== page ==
Consider the typical "2 legs of 208Y/120" service where an autotransformer derives the missing leg:
A Y A Y \ -> \ \ / \ N Z Y ==> N Z / ------> / / B N B
This is certainly not very well balanced.
Now you get a voltage between X and Z at a phase angle of the phase that is missing. Put a load between X and Z. What phase angle do you get on the incoming A-N and B-N? What pf? 0.5? Leading or lagging?
I could also do:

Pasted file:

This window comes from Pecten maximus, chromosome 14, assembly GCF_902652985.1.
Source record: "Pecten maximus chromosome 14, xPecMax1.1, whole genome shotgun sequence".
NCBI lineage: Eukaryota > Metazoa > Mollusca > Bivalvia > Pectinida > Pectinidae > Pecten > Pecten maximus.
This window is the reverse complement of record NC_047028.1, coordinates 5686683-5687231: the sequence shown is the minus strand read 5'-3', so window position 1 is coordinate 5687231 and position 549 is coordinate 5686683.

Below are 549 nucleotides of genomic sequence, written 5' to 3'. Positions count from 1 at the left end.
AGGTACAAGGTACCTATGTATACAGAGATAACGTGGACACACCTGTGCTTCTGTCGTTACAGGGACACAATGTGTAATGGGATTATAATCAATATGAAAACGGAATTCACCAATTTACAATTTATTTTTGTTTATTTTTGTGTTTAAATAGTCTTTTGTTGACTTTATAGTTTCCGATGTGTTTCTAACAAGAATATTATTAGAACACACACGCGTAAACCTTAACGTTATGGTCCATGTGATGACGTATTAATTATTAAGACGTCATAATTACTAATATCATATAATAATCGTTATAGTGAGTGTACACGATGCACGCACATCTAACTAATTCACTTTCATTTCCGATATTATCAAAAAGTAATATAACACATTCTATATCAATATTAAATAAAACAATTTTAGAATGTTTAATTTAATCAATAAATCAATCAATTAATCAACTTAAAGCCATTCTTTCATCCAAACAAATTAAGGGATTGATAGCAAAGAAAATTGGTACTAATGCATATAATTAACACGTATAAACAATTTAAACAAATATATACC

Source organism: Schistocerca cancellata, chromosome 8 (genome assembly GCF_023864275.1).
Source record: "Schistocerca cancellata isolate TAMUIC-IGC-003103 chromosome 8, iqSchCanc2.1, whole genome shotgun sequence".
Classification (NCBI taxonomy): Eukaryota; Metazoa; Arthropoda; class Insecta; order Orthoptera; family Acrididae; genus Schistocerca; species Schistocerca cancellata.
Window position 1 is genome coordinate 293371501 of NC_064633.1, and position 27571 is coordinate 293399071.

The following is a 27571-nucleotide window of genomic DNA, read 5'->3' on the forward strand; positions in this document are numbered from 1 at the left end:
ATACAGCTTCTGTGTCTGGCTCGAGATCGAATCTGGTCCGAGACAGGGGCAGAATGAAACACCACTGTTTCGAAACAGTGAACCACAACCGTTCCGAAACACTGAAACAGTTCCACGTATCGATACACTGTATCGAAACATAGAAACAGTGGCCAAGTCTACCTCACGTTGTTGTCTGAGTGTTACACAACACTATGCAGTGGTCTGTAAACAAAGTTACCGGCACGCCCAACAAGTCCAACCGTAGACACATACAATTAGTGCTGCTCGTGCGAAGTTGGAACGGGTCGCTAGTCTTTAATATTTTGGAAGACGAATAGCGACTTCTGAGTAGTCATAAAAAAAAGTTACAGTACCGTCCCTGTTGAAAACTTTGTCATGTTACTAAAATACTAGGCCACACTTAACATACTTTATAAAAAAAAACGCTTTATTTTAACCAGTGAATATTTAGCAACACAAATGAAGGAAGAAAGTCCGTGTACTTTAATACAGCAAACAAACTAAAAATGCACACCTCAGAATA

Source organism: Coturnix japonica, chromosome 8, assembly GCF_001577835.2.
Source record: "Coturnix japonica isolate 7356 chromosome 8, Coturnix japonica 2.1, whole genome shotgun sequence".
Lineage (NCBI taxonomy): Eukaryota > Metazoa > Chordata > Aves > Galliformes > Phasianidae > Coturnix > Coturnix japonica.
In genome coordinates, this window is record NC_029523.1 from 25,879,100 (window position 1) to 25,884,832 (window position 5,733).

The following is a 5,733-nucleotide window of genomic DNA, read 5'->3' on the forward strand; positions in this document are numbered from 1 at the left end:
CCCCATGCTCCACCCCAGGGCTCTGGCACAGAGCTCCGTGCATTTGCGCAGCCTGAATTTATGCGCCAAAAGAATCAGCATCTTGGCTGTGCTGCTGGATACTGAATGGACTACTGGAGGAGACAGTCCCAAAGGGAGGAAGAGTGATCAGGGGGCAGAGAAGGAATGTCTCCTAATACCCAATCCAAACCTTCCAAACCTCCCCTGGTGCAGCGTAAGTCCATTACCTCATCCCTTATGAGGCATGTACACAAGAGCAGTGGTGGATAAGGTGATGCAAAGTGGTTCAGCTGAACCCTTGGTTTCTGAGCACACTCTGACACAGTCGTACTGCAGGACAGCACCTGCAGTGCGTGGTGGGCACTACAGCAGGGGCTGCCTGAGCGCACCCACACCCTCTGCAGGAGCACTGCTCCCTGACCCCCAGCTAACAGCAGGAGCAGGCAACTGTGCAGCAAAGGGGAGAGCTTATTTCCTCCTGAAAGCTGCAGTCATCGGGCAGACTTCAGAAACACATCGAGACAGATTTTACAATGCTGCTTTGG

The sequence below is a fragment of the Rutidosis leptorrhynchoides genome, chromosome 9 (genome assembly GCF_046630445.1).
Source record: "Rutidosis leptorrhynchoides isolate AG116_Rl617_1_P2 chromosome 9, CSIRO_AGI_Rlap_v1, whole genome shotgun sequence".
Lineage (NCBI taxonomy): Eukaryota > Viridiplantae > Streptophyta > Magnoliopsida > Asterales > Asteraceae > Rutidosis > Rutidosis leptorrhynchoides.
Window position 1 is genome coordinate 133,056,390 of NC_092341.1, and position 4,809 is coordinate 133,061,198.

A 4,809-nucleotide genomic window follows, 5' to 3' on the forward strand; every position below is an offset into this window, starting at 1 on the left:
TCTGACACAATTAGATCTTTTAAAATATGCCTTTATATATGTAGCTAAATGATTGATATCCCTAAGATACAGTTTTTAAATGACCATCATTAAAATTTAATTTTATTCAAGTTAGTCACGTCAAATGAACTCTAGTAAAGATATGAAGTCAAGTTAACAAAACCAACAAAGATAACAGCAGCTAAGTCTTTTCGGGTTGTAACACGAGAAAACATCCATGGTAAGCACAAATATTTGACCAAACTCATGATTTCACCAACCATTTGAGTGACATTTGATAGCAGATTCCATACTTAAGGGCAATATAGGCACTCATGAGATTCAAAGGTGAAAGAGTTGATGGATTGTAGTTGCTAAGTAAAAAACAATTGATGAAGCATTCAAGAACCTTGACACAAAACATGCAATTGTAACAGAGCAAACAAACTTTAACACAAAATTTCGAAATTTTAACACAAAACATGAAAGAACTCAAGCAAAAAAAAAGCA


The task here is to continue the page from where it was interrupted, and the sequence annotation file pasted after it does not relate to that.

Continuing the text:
A Y A Y \ -> \ / \ / \ N Z Y A ==> W N Z / ------> / --> / B N W
Hey, now I have the 240 volts I wanted, and with a neutral right in between. Of course I could have gotten it from either 120 volt leg with a 1:2 step up. But at least I am putting half the current on A and half on B. It just has a lousy power factor.
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|---------------------------------------/----------------------------------|
| Phil Howard KA9WGN (ka9wgn.ham.org) / Do not send to the address below |